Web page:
But, even more drop off boxes might be even more ideal. Maybe we can call it a "drop off" election.
Small brew-haha in Thurston County last fall when an old fellow decided not to put postage on his ballot. The ballot was delivered anyway, and the county started sending him stamps, avoiding pissing the guy off, but raising the question of why ballots don't come with pre-paid postage in the first place.
Previous entries on the topic:
Thurston County can afford to pay for our ballots to be mailed
Why do we need to pay for stamps to vote anyway?
Well, if a bill passes this legislative session, the state will require counties to pay postage on ballots. SB 6199 (HB 1483 in the House) will have a public hearing in the Government Operations & Elections committee on Monday morning.
The house version was heard last year. Here's the audio file.
Sam Reed, former Thurston County auditor and now secretary of state, pointed out that Thurston did at one point pay for ballot postage during special elections in the late 80s. He said that paying for postage didn't boost participation, and that the county would pay for postage anyway if someone didn't affix a stamp.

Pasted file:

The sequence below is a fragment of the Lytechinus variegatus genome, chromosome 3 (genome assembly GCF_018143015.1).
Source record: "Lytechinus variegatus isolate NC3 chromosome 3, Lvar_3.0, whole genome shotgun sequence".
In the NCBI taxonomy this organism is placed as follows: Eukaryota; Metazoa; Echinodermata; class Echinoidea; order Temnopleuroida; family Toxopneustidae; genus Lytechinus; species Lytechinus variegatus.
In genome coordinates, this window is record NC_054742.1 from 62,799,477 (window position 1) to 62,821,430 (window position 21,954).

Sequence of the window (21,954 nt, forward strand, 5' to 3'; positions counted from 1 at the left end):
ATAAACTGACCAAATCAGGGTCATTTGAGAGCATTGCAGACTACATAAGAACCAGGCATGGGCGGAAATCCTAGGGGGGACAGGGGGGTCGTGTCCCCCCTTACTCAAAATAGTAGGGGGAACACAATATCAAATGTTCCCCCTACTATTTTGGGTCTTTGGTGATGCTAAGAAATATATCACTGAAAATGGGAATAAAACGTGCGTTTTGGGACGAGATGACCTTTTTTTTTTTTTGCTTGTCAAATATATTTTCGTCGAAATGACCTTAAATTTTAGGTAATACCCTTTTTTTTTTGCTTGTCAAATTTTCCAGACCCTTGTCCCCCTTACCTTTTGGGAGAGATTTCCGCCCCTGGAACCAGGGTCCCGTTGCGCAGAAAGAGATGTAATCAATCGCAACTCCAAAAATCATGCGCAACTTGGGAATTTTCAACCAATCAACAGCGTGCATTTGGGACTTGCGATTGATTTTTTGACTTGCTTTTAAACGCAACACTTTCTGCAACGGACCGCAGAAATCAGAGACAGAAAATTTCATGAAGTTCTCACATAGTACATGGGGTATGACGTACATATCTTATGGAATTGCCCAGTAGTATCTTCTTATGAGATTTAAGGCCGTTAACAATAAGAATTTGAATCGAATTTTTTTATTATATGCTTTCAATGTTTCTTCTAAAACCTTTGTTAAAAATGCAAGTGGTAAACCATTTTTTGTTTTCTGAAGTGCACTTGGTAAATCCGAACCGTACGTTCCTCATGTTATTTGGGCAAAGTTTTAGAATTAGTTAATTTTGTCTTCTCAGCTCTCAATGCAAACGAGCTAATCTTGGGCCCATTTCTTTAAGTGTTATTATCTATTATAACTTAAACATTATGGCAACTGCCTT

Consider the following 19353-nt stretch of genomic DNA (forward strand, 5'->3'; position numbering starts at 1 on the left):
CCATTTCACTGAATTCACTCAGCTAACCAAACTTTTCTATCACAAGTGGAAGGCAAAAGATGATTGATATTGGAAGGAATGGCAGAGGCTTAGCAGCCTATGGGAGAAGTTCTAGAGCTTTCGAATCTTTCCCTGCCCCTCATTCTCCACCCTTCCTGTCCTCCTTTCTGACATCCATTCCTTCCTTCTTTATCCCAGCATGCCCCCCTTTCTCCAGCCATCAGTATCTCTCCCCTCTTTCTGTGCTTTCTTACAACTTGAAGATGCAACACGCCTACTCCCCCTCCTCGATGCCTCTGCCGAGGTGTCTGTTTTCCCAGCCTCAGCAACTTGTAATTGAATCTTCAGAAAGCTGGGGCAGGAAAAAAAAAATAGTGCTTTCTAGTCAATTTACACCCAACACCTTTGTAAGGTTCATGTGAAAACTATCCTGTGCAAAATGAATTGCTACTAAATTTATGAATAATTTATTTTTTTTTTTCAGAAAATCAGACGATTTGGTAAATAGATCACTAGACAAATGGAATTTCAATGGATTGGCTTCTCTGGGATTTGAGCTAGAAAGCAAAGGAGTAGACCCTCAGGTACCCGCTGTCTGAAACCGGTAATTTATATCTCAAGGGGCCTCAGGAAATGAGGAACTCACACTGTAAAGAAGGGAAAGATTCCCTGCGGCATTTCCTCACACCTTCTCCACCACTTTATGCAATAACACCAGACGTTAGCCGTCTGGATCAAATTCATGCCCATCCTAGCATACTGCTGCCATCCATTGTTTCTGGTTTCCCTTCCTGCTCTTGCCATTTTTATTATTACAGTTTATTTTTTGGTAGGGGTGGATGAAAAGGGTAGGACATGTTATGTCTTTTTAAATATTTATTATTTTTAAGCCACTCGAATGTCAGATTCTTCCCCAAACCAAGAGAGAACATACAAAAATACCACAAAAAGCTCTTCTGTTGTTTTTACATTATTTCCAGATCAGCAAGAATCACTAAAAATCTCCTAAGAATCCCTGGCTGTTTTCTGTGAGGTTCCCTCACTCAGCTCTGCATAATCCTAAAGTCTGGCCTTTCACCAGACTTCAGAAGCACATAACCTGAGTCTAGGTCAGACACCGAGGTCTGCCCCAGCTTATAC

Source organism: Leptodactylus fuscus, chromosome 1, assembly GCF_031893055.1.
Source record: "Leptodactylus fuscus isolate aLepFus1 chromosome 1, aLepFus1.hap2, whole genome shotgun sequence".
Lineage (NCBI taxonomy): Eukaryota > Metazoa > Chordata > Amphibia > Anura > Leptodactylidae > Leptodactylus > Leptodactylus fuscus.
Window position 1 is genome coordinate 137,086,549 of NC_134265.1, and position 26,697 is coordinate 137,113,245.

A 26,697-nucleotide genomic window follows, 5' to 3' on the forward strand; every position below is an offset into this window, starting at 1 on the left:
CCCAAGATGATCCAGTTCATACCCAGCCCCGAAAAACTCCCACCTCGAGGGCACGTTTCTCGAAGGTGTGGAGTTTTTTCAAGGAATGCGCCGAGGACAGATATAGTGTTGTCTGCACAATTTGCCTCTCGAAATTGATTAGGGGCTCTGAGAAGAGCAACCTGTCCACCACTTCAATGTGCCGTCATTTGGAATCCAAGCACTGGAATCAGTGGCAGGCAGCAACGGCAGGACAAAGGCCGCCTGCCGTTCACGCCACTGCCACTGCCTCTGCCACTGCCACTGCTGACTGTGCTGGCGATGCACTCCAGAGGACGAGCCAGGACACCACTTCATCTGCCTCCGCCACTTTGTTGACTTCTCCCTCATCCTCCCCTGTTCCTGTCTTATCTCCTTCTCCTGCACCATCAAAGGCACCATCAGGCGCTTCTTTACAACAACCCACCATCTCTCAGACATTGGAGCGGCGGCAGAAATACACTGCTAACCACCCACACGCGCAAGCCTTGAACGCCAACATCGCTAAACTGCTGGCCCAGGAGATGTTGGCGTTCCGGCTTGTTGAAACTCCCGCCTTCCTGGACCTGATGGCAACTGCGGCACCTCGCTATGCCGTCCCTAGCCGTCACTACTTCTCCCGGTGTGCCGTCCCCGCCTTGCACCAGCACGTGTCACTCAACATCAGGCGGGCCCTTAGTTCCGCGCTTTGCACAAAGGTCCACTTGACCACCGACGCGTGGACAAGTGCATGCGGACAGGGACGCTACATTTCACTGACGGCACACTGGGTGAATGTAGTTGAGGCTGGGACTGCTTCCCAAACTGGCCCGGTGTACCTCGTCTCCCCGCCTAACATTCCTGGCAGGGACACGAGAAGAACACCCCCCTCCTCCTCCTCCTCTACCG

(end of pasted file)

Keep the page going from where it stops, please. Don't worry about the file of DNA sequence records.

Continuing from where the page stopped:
I think that Reed's experiment was too inconsistent to get a real sense of whether it would increase participation.
Kim Wyman said something interesting that by expanding permanent drop off boxes open during the election cycles, they were able to somewhat solve the postage as poll tax complaint. Twenty-five percent of voters in Thurston County used a drop box during the last election, she said. Here are the drop off box locations in Thurston County.
Here is the bill analysis (pdf file).
The fiscal note (pdf file) on the bill pegged the cost at $2.5 million every two years for the state (as they would reimburse the county for the cost). The cost per ballot could go about the going rate for mail because of the size of some ballots in some counties.